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Posted on Sun, Nov 13, 2011 : 7:44 a.m.

Jason Berry is the Blind Pig's visionary talent buyer

By Martin Bandyke

Nirvana, Joan Baez, Bo Diddley, R.E.M., Koko Taylor and Pearl Jam are just a few of the legendary names who have performed over the years at the Blind Pig, the club at 208 S. First Street with a rich musical history that first opened in 1971.

Of all the shows I’ve ever caught there, none was more memorable than Television’s blistering performance in the early 1990s. Televison was a New York City-based band at the forefront of the mid-70s punk movement along with the Ramones, Patti Smith, Talking Heads and others, led by guitarists Tom Verlaine and Richard Lloyd. The quartet rarely toured, so to see them in peak form and in the Pig’s intimate setting was nothing short of breathtaking.

The Blind Pig’s talent buyer for the last 14 years has been Jason Berry, whose expertise has been instrumental to the venue’s health and well-being. The Syracuse, New York native recently spoke to me about his very cool gig booking musicians at the Blind Pig.

Q: Who are some of the acts you’ve been most proud of bringing to the club?

Jason Berry: Locally, it’s been cool to be a part of the Ghostly (Records) ascension. Ever since Sam (Samuel Valenti IV) started that thing, I was happy to make the Pig available whenever it made sense for them. Same goes for One.Be.Low, who for the longest time was the spiritual leader of our local hip-hop scene; and same goes for (Ann Arbor fusion band) Funktelligence. The local stuff is the most rewarding thing, but it’s the hardest. The national shows are kind of automatic at this point; it’s a matter of maintaining what the Pig already is. The local music is the real challenge, and you get the most rewards out of making something happen with the local scene.

Q: How does the Blind Pig set itself apart from other clubs in Southeast Michigan?

Berry: We’re the proving ground for the college market. That's why we get so many acts that are about to get huge. Our natural advantage over the competition in Detroit is that we’re focused on the college market. Even though rooms like the Crofoot or the Magic Stick or St. Andrew’s are bigger than us, we can take more risks and stay competitive that way. When an act comes out and they’re hot or supposed to be hot, the agents look at us and think, ‘If they can go in there and blow the roof off the Pig, then that means it’s going to work nationally.’ That’s why we get so many acts who are about to get huge. It boils down to, OK, is it real or not? We always get these about-to-be enormous acts.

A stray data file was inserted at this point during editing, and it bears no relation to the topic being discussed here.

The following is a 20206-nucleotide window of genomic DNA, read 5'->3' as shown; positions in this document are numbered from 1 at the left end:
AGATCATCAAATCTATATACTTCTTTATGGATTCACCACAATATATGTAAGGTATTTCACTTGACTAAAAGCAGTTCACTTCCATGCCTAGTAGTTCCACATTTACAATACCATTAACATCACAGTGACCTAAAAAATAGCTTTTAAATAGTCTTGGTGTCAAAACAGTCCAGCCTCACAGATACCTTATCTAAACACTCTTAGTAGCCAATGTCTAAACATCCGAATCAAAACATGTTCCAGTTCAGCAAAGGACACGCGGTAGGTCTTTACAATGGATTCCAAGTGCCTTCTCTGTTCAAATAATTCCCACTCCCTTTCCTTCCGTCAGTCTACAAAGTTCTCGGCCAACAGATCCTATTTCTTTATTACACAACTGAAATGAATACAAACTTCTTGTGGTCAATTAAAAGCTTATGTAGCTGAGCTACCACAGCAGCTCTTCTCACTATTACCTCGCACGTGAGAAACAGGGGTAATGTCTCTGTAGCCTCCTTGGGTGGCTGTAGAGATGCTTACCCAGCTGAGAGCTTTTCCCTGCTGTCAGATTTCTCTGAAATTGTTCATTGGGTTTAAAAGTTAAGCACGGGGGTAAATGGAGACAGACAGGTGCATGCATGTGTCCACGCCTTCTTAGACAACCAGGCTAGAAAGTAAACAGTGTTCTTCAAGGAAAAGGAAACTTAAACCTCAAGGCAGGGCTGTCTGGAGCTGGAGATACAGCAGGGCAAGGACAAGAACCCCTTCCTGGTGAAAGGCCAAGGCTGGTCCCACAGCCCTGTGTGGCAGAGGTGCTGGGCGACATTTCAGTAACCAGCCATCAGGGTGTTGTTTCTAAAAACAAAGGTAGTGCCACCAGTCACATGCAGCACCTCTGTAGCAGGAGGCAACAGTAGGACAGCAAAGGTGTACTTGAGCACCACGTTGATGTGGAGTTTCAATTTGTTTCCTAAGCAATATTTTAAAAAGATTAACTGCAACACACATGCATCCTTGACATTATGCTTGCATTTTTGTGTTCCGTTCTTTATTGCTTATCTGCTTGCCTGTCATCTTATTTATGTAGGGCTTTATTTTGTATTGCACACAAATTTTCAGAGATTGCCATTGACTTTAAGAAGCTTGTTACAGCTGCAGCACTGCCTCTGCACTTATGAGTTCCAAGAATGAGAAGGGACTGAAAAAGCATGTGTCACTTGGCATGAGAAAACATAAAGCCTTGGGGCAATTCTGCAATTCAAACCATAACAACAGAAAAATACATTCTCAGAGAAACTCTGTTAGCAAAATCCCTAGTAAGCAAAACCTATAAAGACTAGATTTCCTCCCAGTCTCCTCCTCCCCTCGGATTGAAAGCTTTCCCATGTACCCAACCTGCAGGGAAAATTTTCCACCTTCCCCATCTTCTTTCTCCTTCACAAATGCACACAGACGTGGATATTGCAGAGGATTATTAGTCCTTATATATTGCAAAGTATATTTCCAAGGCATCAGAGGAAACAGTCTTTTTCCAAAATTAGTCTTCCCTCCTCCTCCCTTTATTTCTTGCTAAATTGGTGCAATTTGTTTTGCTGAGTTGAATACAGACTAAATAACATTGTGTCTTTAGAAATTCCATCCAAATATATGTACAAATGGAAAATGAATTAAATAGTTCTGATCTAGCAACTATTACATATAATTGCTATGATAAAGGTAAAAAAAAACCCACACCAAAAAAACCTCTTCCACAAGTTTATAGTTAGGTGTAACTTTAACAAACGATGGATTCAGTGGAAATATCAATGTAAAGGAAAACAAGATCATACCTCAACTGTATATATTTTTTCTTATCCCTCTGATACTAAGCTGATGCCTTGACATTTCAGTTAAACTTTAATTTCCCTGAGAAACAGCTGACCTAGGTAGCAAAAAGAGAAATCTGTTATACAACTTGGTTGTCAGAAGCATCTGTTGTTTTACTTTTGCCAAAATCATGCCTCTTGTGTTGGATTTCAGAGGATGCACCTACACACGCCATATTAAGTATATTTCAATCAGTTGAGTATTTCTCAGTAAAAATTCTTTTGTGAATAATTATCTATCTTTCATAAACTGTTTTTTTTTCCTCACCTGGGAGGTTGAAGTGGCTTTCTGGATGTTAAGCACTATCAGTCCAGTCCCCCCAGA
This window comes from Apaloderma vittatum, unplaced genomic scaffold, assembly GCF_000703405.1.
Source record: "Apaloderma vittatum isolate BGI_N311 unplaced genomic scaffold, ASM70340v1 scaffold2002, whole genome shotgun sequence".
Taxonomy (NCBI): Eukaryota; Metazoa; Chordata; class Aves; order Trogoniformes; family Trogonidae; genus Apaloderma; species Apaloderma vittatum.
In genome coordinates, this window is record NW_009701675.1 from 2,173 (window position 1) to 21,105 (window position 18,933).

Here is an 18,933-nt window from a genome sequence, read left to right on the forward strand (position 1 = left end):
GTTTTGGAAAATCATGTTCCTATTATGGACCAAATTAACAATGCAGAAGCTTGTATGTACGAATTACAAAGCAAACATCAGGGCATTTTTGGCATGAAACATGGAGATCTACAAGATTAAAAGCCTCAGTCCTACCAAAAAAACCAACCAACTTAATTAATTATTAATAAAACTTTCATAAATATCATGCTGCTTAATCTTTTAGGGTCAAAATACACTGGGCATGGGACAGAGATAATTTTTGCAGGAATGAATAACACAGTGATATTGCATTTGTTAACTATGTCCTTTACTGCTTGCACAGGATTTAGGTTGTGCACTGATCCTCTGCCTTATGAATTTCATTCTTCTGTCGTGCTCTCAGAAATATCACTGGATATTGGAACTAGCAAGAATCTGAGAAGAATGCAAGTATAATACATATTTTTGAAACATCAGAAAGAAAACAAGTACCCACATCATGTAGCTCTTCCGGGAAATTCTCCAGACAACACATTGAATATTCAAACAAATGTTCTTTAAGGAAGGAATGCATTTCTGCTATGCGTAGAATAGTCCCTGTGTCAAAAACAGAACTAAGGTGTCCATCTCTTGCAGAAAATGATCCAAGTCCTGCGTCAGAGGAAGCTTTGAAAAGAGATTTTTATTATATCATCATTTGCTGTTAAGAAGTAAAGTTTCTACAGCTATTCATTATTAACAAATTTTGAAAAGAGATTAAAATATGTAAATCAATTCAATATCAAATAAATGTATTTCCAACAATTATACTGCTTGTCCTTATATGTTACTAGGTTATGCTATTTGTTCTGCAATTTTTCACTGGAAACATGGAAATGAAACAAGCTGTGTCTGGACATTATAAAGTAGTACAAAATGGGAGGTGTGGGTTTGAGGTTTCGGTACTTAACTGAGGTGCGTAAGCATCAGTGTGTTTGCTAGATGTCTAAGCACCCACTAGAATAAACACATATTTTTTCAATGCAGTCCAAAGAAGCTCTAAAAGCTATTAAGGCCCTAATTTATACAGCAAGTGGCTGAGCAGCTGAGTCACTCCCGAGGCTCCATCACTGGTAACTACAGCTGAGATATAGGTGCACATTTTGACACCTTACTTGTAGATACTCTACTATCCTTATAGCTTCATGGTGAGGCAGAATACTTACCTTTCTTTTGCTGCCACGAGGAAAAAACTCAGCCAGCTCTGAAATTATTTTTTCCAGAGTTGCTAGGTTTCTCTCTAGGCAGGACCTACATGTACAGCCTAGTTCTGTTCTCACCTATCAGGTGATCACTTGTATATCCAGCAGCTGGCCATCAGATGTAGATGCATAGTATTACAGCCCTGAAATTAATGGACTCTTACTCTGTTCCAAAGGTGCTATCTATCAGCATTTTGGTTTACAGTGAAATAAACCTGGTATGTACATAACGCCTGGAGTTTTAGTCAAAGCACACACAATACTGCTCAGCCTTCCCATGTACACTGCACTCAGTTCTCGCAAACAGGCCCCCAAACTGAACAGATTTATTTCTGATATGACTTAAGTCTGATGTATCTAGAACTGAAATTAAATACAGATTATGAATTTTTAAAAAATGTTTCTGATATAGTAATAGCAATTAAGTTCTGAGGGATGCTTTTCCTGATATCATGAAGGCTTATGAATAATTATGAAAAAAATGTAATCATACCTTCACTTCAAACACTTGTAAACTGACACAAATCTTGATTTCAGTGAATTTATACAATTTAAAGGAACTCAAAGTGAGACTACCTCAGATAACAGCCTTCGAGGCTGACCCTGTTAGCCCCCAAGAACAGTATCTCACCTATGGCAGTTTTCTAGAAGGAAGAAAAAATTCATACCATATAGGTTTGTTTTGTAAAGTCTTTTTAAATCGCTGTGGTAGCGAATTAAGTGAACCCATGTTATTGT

Q: Has the recession taken a bite out of your audience?

Berry: It’s been challenging, although after 9/11 it was worse. People were just afraid to go out. At this small club level, people got spooked after that and business got dropped. It didn’t help at the time that I was booking the Pig from New York City. I spent a year out there after (co-owner) Roy (Goffett) passed; I kind of freaked out. Betty and Roy bought the Pig (in 1981), and he was the personality of the Pig. Me and him were really tight, and I loved that man. It was very traumatic; I kind of flipped out and went to New York to do whatever. I told Betty, ‘Surely a thousand people will approach you about booking the Pig. I’ll just do it until someone steps up.” And no one really did. People might think it’s cool, but once they feel a little of that pressure and see some of the pressures you’re under, it’s not as beautiful as it once was. But it’s fun, though; it’s an honor.

Q: As challenging as your job must be, it’s got to be satisfying bringing artists to such a music-loving city as Ann Arbor.

Berry: People don’t know how good they got it. You got the Pig here, but you’ve also got The Ark. We’re just the dirty stepchild of the Ark (laughs). We’re one of the best in the country, but they’re in the top three in the country. We’re in awe of the Ark always. There are acts who can do both us and The Ark, but communication is so high between us that it’s almost telepathic.

. . . For me I’m trying to bring what the U of M student body wants to see; for Anya (Siglin of the Ark) she’s trying to bring what the Ann Arbor community at large wants to see; and Lee (Berry of the Michigan Theater) is just holding it down. Trey (Anastasio) from Phish hand-picked the Michigan to play; so did (Beach Boy) Brian Wilson.

You’ve got these three diamonds that are being run really well. And the corporate interests of LiveNation and AEG, they’re just kept at bay. That’s what will ruin your scene, is corporate guys coming in and taking over and not having the community’s best interests at heart. That happens all the time. But Ann Arbor just keeps on trucking. I’m very proud to be a part of that.

For more information on the Blind Pig, go to or call 734-996-8555.

(This post was revised to correct a typo and to remove a reference that included masked profanity.)

Martin Bandyke is the 6-10am morning drive host at Ann Arbor’s 107one, WQKL-FM. Follow up on Twitter and at: